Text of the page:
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Mother Earth Podcast
53 minutes | Dec 10, 2021
In our conversation with Suzanne, she explains her groundbreaking findings and we hear about the controversy her findings have stirred up. We also discuss the Mother Tree Project, which is researching forest renewal practices that protect biodiversity, carbon storage and forest regeneration as the climate changes. Suzanne lets us in on her personal journey from a simple, rural upbringing in the British Columbia forests to world famous scientist and author. And she opens up about the challenges of being a woman taking on scientific orthodoxy in a male dominated field. Suzanne is professor of Forest Ecology in the Department of Forest and Conservation Sciences at the University of British Columbia. She has published over 170 articles relating to forestry and the environment. She earned her PhD in Forest Sciences from Oregon State University in 1997, where her thesis on forest ecology was featured on the cover of Nature, one of the world’s most prestigious scientific journals. Not a bad way to start a career in science. Join us around our virtual campfire for a conversation that may help lead us to the key to surviving the climate crisis: cooperation with nature.
50 minutes | Nov 18, 2021
Madeleine Jubilee Saito
This week’s episode of the Mother Earth Podcast features our first visual artist on the podcast, Madeleine Jubilee Saito. Madeleine addresses the climate crisis through poetry comics, an artform that combines drawings with words. Madeleine’s poetry comics on the climate crisis take us out of the language of science and into the language of feelings and emotion. In our conversation, we discuss the role of feelings, emotion and human connectivity in solving this crisis. Madeleine’s art conveys a critical message: we are all inextricably linked; we cannot see ourselves separate from each other or from nature and we must cultivate solidarity and come together as one in order to solve the climate crisis. Madeleine says that “the idea that we are somehow separate from nature is an illusion. I draw to celebrate the beauty of the natural world, trees, forests, and hills and to convey the reality that nature is not something that is other to us.” Madeleine’s work is featured in the anthology All We Can Save: Truth, Courage and Solutions for the Climate Crisis. She is also the creative director and operations lead at The All We Can Save Project. Madeleine is involved with the Sunrise Movement hub in Boston and has also worked with the national team as a designer. In our conversation, Madeleine and I discuss the role of art in social movements and the how art can help us express our feelings and emotions in this time of a climate crisis. Madeleine leaves us off with a compelling reading of her own work, 30 days of comics / 2019: on climate crisis. Join us for this first of its kind interview on The Mother Earth Podcast. Learn more about Madeleine and our other guests on our website. For People and Planet, thank you for listening. -Matt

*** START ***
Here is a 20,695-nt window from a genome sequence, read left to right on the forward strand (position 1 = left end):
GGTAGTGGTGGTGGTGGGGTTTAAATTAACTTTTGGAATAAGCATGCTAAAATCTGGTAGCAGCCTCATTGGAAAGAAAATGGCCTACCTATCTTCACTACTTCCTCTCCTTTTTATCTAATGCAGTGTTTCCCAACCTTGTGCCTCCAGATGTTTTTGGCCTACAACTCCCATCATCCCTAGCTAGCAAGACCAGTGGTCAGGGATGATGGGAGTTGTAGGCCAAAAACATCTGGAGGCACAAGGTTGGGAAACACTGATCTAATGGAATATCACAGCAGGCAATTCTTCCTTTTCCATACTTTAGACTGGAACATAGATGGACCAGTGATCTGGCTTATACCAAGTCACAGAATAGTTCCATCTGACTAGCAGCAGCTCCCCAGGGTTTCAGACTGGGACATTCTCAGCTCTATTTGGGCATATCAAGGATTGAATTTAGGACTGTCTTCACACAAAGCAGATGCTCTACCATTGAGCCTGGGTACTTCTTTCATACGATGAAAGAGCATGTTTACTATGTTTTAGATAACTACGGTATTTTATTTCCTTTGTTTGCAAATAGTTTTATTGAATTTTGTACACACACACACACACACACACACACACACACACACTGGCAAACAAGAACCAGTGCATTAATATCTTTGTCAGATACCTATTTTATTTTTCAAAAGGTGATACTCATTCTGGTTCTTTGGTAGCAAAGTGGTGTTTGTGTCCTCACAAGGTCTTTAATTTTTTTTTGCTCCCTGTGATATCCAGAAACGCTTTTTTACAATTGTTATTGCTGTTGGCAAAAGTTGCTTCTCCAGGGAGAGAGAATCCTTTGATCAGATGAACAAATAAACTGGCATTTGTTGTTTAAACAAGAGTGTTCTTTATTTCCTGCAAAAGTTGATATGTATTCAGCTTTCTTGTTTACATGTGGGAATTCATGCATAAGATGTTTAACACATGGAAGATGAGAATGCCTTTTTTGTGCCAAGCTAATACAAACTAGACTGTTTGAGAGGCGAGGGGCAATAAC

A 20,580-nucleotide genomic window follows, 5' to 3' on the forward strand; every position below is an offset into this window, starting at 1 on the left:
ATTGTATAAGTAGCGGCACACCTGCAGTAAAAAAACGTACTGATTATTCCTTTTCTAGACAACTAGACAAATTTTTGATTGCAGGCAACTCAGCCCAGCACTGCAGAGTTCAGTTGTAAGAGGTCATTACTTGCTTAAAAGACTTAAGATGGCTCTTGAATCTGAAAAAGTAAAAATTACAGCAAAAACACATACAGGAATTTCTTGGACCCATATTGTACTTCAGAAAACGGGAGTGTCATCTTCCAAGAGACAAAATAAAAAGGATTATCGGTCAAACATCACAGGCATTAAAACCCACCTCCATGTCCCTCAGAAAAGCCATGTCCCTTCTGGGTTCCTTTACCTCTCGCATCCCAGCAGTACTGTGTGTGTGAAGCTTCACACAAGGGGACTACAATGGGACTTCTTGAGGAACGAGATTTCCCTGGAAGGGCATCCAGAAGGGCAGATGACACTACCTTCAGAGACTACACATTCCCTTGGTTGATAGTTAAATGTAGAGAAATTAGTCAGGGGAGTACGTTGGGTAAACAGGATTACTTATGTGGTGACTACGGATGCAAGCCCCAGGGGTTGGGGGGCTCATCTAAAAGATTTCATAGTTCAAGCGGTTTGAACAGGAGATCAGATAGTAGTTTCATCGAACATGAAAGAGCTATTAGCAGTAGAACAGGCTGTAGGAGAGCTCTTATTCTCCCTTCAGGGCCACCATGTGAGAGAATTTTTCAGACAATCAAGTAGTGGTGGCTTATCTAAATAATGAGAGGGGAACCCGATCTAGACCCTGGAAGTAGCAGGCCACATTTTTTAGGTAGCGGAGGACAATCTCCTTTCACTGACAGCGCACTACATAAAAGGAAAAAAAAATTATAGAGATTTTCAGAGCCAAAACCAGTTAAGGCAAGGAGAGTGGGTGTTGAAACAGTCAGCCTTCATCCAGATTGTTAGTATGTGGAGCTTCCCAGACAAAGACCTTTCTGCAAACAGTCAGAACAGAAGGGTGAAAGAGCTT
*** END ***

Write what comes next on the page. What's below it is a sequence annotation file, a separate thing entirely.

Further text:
47 minutes | Nov 4, 2021
In the face of such grave climate threats, why has environmental policy failed us? Why has an issue that once enjoyed broad bipartisan support become a source of deep division? The 60s and 70s saw swift and effective legislation over pollution and clean air. So what has changed? In today’s episode of the Mother Earth Podcast, guest Dan Esty discusses the necessity to modernize environmental policy. He argues the 20th century policy has not failed us, but rather the policy and law of the 20th century served 20th century purposes. Now, “it’s time to refresh the game plan.” Dan Esty is the Hillhouse Professor at Yale University with appointments at Yale’s Environment and Law Schools and the Yale School of Management. He is the director of the Yale Center for Environmental Law and Policy and co-director of the Yale Initiative on Sustainable Finance. Esty is celebrated for a number of works including "Green to Gold: How Smart Companies Use Environmental Strategy to Innovate, Create Value, and Build Competitive Advantage,"Red Lights to Green Lights: From 20th Century Environmental Regulation to 21st Century Sustainability” and most recently "A Better Planet: 40 Big Ideas for a Sustainable Future." Listen to this week's stimulating conversation tackling big ideas on Apple Podcast, Spotify, or any other podcast app with the links on our website.
36 minutes | Oct 7, 2021
In this episode of the Mother Earth Podcast, we sit down with Deeohn for a conversation about the indispensable role of community-based environmental change. Deeohn and her team work in cities in China, India, Bangladesh and the United States, where they bring together key stakeholders--factory owners, workers, government leaders, NGOs, and folks at the grassroots level--to tackle the critical issues of making the transition to renewable energy, enhancing resiliency, reducing pollution, and making sure that equity is at the center of the process. Deeohn and her colleagues share international best practices and experience, provide technical expertise and training, and build the capacity of local organizations in order to spark creative environmental solutions and lasting change. This is a true bottom-up, inclusive approach; it entails listening to people in the community and ensuring that solutions emerge from within each community rather than being imposed from the outside.